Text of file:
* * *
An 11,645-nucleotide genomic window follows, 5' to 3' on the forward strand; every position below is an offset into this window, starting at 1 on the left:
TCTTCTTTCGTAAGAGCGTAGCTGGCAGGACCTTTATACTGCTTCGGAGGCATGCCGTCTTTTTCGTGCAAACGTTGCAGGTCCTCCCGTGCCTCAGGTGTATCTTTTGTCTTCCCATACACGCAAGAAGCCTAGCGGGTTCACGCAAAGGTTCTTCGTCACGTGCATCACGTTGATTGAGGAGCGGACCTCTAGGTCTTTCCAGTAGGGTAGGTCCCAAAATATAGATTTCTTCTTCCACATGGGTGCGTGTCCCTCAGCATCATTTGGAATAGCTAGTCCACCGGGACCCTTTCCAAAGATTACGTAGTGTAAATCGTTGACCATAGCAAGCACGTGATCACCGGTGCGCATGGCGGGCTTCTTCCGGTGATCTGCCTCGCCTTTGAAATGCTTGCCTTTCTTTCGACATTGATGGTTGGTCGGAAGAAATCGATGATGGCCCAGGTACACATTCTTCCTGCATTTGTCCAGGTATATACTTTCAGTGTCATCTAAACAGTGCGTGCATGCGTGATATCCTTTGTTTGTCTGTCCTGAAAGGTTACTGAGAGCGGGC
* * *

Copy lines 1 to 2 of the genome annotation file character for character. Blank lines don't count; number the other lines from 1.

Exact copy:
An 11,645-nucleotide genomic window follows, 5' to 3' on the forward strand; every position below is an offset into this window, starting at 1 on the left:
TCTTCTTTCGTAAGAGCGTAGCTGGCAGGACCTTTATACTGCTTCGGAGGCATGCCGTCTTTTTCGTGCAAACGTTGCAGGTCCTCCCGTGCCTCAGGTGTATCTTTTGTCTTCCCATACACGCAAGAAGCCTAGCGGGTTCACGCAAAGGTTCTTCGTCACGTGCATCACGTTGATTGAGGAGCGGACCTCTAGGTCTTTCCAGTAGGGTAGGTCCCAAAATATAGATTTCTTCTTCCACATGGGTGCGTGTCCCTCAGCATCATTTGGAATAGCTAGTCCACCGGGACCCTTTCCAAAGATTACGTAGTGTAAATCGTTGACCATAGCAAGCACGTGATCACCGGTGCGCATGGCGGGCTTCTTCCGGTGATCTGCCTCGCCTTTGAAATGCTTGCCTTTCTTTCGACATTGATGGTTGGTCGGAAGAAATCGATGATGGCCCAGGTACACATTCTTCCTGCATTTGTCCAGGTATATACTTTCAGTGTCATCTAAACAGTGCGTGCATGCGTGATATCCTTTGTTTGTCTGTCCTGAAAGGTTACTGAGAGCGGGC